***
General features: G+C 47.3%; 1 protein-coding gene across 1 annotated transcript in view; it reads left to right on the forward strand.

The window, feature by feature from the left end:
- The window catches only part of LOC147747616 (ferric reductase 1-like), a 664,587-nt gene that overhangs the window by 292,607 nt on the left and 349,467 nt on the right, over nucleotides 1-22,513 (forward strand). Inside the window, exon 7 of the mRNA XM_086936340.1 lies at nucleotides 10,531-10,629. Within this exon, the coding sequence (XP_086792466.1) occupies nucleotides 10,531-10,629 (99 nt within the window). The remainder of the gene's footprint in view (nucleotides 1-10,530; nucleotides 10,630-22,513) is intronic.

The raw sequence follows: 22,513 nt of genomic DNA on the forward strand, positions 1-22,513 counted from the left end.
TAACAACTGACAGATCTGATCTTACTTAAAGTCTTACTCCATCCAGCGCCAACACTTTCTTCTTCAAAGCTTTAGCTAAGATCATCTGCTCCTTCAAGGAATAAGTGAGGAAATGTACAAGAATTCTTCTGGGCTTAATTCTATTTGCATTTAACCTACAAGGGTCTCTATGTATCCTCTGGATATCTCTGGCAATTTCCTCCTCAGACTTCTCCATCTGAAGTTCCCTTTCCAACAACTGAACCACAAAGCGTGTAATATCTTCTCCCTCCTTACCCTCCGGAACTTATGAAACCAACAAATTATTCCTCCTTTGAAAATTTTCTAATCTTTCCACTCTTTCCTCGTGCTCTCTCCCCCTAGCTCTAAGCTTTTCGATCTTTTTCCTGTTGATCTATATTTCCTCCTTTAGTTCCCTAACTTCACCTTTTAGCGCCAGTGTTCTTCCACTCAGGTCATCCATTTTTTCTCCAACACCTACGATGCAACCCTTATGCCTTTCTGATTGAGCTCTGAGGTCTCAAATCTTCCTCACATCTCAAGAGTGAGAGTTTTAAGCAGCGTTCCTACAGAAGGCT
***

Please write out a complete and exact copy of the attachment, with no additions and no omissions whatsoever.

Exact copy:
General features: G+C 47.3%; 1 protein-coding gene across 1 annotated transcript in view; it reads left to right on the forward strand.

The window, feature by feature from the left end:
- The window catches only part of LOC147747616 (ferric reductase 1-like), a 664,587-nt gene that overhangs the window by 292,607 nt on the left and 349,467 nt on the right, over nucleotides 1-22,513 (forward strand). Inside the window, exon 7 of the mRNA XM_086936340.1 lies at nucleotides 10,531-10,629. Within this exon, the coding sequence (XP_086792466.1) occupies nucleotides 10,531-10,629 (99 nt within the window). The remainder of the gene's footprint in view (nucleotides 1-10,530; nucleotides 10,630-22,513) is intronic.

The raw sequence follows: 22,513 nt of genomic DNA on the forward strand, positions 1-22,513 counted from the left end.
TAACAACTGACAGATCTGATCTTACTTAAAGTCTTACTCCATCCAGCGCCAACACTTTCTTCTTCAAAGCTTTAGCTAAGATCATCTGCTCCTTCAAGGAATAAGTGAGGAAATGTACAAGAATTCTTCTGGGCTTAATTCTATTTGCATTTAACCTACAAGGGTCTCTATGTATCCTCTGGATATCTCTGGCAATTTCCTCCTCAGACTTCTCCATCTGAAGTTCCCTTTCCAACAACTGAACCACAAAGCGTGTAATATCTTCTCCCTCCTTACCCTCCGGAACTTATGAAACCAACAAATTATTCCTCCTTTGAAAATTTTCTAATCTTTCCACTCTTTCCTCGTGCTCTCTCCCCCTAGCTCTAAGCTTTTCGATCTTTTTCCTGTTGATCTATATTTCCTCCTTTAGTTCCCTAACTTCACCTTTTAGCGCCAGTGTTCTTCCACTCAGGTCATCCATTTTTTCTCCAACACCTACGATGCAACCCTTATGCCTTTCTGATTGAGCTCTGAGGTCTCAAATCTTCCTCACATCTCAAGAGTGAGAGTTTTAAGCAGCGTTCCTACAGAAGGCT